American adults who identify as politically liberal have long reported lower levels of happiness and psychological well-being than conservatives, a trend that mental-health experts suspect is at least partly explained by liberals’ tendency to spend more time worrying about stress-inducing topics like racial injustice, income inequality, gun violence, and climate change.
Now a team of Columbia epidemiologists has found evidence that the same pattern holds for American teenagers. The researchers analyzed surveys collected from more than eighty-six thousand twelfth graders over a thirteen-year period and discovered that while rates of depression have been rising among students of all political persuasions and demographics, they have been increasing most sharply among progressive students — and especially among liberal girls from low-income families.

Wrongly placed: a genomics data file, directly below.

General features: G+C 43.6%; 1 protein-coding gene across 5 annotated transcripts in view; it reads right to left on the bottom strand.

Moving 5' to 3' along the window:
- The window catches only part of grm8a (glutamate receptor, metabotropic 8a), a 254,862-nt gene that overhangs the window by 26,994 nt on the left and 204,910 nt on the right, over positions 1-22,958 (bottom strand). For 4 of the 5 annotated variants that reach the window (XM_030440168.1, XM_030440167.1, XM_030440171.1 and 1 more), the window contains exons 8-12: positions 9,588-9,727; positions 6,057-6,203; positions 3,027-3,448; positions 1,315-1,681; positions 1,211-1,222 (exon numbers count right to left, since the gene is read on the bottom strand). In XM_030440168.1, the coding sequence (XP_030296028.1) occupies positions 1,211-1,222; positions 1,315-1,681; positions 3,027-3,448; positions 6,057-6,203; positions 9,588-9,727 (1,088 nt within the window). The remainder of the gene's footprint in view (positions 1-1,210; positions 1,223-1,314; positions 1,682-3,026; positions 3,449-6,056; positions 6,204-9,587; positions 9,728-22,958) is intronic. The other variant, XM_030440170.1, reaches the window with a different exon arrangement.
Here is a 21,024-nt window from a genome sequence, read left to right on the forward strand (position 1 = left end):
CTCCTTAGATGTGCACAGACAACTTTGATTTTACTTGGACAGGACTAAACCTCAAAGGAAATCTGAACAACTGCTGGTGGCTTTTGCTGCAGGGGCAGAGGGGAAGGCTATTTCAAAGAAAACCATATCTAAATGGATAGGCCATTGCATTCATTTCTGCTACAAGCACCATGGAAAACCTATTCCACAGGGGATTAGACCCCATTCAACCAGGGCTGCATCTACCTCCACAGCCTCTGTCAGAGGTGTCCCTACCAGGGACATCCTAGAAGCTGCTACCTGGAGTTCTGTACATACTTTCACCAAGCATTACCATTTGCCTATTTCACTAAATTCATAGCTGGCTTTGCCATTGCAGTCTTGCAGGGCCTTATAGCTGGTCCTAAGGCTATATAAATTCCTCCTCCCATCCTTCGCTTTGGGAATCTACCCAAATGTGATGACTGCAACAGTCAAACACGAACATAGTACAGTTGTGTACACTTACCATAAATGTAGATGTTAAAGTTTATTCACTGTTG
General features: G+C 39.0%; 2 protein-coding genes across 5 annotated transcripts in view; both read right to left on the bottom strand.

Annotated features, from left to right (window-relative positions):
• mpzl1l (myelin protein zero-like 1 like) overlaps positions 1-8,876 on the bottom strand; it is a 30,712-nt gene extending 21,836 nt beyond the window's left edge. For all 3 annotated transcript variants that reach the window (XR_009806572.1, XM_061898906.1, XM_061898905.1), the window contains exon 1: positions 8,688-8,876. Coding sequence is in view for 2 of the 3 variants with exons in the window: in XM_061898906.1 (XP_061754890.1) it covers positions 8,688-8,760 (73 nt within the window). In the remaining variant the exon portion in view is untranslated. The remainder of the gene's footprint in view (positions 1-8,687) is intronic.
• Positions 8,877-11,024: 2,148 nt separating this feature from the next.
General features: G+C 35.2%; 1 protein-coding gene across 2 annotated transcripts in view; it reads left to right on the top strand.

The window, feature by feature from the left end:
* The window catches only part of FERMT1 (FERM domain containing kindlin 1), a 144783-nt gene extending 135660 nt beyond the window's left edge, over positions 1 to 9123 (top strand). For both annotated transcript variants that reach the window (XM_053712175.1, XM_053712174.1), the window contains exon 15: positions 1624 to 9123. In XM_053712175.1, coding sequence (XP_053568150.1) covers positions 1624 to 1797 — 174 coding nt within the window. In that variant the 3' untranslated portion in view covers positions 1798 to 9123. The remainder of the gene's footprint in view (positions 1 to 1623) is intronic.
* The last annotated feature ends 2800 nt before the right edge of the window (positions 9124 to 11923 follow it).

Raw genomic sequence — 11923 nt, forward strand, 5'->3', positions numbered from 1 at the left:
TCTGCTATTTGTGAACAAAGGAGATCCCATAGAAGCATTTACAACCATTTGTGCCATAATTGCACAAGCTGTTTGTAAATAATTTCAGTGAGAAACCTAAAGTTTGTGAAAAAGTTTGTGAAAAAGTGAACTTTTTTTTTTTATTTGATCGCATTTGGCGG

The authors, who include Columbia professors Katherine M. Keyes ’10PH, Seth J. Prins ’16PH, and Lisa M. Bates, along with graduate student and lead author Catherine Gimbrone, speculate that left-leaning teens may have been deeply affected by Donald Trump’s election as president, the US Supreme Court’s subsequent lurch to the right, rising socioeconomic inequality, and worsening political polarization. “Liberal adolescents may have therefore experienced alienation within a growing conservative political climate such that their mental health suffered in comparison to that of their conservative peers whose hegemonic views were flourishing,” they write.
This article appears in the Spring/Summer 2023 print edition of Columbia Magazine with the title "The politics of depression."